The air in your house could probably be cleaner than it currently is. We can say this because it’s true for most homes. The construction of modern houses emphasizes making them energy efficient, and that requires building them “tight” so that little heat can move in or out. But this has the side effect of trapping air indoors, where it can become filled with pollutants, many coming from indoor sources. Improving the indoor air quality of your home may require installing an air filter or air purifier in Ashland City, TN.
But which one? And what’s the difference between the two? We’ll get into that below.
An air filter cleans the air by trapping pollutants in a fiber mesh as the HVAC system pushes the air through it. Air filters are “mechanical,” meaning they don’t need to have a power source—they work passively to collect unwanted particles. Air filters are effective at trapping larger pollutants, such as dust and dander, and stronger weave filters can trap even smaller pollutants. However, the more powerful an air filter, the more resistance it places against airflow.
Also known as air cleaners, these IAQ devices do not use a physical mesh to trap pollutants. They instead create ionized/electrostatic fields or UV lights to remove or neutralize contaminants moving through the ductwork. Air purifiers must use an electrical power source to work, and they are effective against many tiny particles that often slip through the mesh of filters. Purifiers are often used to counteract odors, chemicals, mold spores, and bacteria.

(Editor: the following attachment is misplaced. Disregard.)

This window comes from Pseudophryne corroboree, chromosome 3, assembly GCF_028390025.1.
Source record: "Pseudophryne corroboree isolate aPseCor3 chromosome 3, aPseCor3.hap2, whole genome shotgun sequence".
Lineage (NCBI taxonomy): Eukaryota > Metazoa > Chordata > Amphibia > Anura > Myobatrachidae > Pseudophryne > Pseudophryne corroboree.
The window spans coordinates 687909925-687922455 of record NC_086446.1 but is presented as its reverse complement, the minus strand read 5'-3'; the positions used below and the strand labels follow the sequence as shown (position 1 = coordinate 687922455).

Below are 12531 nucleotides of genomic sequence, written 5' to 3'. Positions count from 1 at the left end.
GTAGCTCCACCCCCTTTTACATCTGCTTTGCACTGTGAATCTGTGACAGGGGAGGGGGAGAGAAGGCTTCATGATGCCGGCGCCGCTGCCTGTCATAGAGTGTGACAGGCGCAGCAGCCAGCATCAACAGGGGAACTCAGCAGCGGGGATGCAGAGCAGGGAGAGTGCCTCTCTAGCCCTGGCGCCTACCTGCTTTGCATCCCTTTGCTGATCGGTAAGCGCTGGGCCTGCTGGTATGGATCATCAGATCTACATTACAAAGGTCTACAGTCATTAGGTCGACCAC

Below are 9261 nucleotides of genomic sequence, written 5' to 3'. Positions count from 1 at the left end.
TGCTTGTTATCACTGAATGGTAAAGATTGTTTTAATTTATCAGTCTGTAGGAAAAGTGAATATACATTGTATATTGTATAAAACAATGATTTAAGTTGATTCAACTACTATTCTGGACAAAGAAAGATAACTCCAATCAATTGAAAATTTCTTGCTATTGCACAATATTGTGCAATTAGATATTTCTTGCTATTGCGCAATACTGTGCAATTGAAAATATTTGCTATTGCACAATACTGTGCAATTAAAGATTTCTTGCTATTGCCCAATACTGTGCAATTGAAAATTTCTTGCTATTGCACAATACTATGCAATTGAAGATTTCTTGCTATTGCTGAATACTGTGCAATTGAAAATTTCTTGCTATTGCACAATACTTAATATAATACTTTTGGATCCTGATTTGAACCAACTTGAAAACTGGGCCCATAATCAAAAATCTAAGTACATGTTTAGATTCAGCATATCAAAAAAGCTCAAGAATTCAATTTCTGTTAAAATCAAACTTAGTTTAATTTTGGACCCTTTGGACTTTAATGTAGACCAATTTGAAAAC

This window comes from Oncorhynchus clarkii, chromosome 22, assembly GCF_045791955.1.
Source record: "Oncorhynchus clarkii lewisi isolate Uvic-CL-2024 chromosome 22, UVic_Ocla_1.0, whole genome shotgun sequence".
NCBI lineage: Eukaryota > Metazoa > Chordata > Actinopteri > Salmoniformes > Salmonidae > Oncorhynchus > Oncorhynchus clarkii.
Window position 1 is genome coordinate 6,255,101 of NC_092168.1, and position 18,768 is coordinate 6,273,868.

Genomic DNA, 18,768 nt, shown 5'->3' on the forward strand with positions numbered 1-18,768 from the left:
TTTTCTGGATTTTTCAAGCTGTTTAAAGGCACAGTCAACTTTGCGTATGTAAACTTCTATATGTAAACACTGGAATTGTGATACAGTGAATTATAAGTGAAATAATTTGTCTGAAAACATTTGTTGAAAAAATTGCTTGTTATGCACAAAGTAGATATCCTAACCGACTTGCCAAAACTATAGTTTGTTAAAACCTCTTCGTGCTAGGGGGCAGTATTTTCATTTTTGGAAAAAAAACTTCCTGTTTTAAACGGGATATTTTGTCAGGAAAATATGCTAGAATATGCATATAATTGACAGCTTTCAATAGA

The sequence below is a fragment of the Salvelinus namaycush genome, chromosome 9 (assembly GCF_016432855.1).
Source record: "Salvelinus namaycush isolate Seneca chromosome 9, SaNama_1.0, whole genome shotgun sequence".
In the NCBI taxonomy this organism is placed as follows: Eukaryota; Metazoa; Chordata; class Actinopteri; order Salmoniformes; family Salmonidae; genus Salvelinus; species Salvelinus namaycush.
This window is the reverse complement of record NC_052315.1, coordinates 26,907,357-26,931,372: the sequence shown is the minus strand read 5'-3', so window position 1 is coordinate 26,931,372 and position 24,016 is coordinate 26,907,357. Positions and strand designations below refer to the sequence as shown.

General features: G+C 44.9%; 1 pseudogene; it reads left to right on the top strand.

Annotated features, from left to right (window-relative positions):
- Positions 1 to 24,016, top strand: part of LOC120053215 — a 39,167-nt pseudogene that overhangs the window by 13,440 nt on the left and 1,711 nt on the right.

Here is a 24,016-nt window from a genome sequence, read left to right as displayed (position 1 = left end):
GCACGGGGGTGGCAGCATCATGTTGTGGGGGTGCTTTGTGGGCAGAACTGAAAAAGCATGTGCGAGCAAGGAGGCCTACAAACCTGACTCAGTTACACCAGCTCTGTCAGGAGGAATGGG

This Is Not an “Either/Or” Choice
You don’t have to worry about picking either filters or purifiers: you can use both. In many homes, both is the preferred method. You will need to work with professionals to help you find the right filter and purifier combination as well as to install it.
Most IAQ solutions for homes will start with locating the right type of air filter, since air filters handle the work of stopping the largest and most common indoor air pollutants. Choosing the right filter requires IAQ experts to match a filter strength with the HVAC system. For example, the HEPA air filter, a powerful filter used in many commercial buildings and medical facilities, will not work for most homes’ HVAC systems and will cut off airflow. The IAQ professionals will find a lower strength filter that allows the HVAC system to operate optimally while trapping a significant amount of pollutants.
If the maximum strength filter still permits many smaller contaminants to slip through, the next step is pairing the filter with an air purifier. Ionization purifiers work for a broad range of contaminants, while UV air purifiers target organic pollutants such as microbes, mold spores, and bacteria. With the right air purifier matched to the ideal filter, this IAQ combination can remove more than 98% of unwanted contaminants from circulating through the HVAC system and the home.
You can put your trust in our team when it comes to improving your home’s air. We offer high quality professional service and prize honesty in all our dealings with customers.